K-12 Teachers Need Vaccination Now Says CDC Guidance

CDC’s Operational Strategy

The Center for Disease Control (CDC) recommends that, “schools and communities should protect themselves and others in their community:”

“As communities plan safe delivery of in-person instruction in K-12 schools, it is essential to decide when and under what conditions to help protect students, teachers, and staff and slow the spread of SARS-CoV-2, the virus that causes COVID-19. It is critical for schools to open as safely and as soon as possible, and remain open, to achieve the benefits of in-person learning and key support services. To enable schools to open safely and remain open, it is important to adopt and consistently implement actions to slow the spread of SARS-CoV-2 both in schools and in the community. This means that all community members, students, families, teachers, and school staff should take actions to protect themselves and others where they live, work, learn, and play. In short, success in preventing the introduction and subsequent transmission of SARS-CoV-2 in schools is connected to and facilitated by preventing transmission in the broader community.”

CDC, Feb. 14, 2021

Teachers Given High Priority

The Center for Disease Control (CDC) recommends vaccination for teachers and staff, and in communities as soon as supply allows:

“Teachers and school staff hold jobs critical to the continued functioning of society and are at potential occupational risk of exposure to SARS-CoV-2. State, territorial, local and tribal (STLT) officials should consider giving high priority to teachers in early phases of vaccine distribution. The Advisory Committee on Immunization Practices (ACIP) recommends that frontline essential workers, including those who work in the education sector (teachers and school staff), be prioritized for vaccine allocation in phase 1b, following health care personnel and residents of long-term care facilities (phase 1a). Vaccinating teachers and school staff can be considered one layer of mitigation and protection for staff and students.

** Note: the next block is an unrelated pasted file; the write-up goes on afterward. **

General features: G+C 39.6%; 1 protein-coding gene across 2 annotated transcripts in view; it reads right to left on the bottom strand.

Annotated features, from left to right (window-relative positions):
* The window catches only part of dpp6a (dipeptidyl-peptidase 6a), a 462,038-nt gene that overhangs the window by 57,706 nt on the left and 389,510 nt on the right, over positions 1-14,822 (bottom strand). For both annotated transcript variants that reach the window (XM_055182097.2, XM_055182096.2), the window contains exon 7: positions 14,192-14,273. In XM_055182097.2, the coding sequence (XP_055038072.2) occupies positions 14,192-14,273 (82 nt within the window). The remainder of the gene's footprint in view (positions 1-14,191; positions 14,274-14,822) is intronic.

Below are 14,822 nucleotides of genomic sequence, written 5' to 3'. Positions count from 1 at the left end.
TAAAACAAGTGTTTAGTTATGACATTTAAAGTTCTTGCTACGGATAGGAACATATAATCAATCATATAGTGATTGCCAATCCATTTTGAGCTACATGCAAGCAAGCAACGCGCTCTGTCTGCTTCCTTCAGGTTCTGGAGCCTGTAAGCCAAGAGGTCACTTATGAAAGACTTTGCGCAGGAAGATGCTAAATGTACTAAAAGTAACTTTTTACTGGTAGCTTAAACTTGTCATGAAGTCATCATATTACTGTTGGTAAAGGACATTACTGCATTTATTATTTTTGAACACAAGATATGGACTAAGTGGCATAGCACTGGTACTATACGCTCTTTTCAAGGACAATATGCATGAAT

Strategies to minimize barriers to accessing vaccination for teachers and other frontline essential workers, such as vaccine clinics at or close to the place of work, are optimal. Access to vaccination should not be considered a condition for reopening schools for in-person instruction. Even after teachers and staff are vaccinated, schools need to continue mitigation measures for the foreseeable future, including requiring masks in schools and physical distancing”

CDC, Feb. 14, 2021

Health and Equity

There is a strong recommendation to consider the communities that have been more affected and determine to what degree those families and children have been disadvantaged:

“The absence of in-person educational options may disadvantage children from low-resourced communities, which may include large representation of racial and ethnic minority groups, English learners, and students with disabilities. Plans for safe delivery of in-person instruction in K-12 schools must consider efforts to promote fair access to healthy educational environments for students and staff. Thus, essential elements of school reopening plans should take into account the communities and groups that have been disproportionately affected by COVID-19 infections and severe outcomes. Schools play a critical role in promoting equity in education and health for groups disproportionately affected by COVID-19.”

CDC, Feb. 14, 2021

CDC Screening Testing Priorities

The CDC also recommends a priority list for screening and testing:

“When determining which individuals should be selected for screening testing, schools and public health officials may consider prioritizing teachers and staff over students given the higher risk of severe disease outcomes among adults. In selecting among students, schools and public health officials may choose to prioritize high school students, then middle school students, then elementary school students, where applicable.”

CDC, Feb. 14, 2021


The CDC’s operational strategy is that schools open soon with safety protocols in place to keep students and teachers safe. They recommend putting teachers at a high priority for the vaccine and rigorous testing for schools to mitigate spread:

  1. Consistent implementation of layered mitigation strategies to reduce transmission of SARS-CoV-2 in schools
  2. Indicators of community transmission to reflect level of community risk
  3. Phased mitigation and learning modes based on levels of community transmission

The following public health efforts provide additional layers of COVID-19 prevention in schools:

  • Testing to identify individuals with SARS-CoV-2 infection to limit transmission and outbreaks
  • Vaccination for teachers and school staff, and in communities, as soon as supply allows
Dr. Robert A. Southworth, Jr.

Dr. Robert A. Southworth, Jr.

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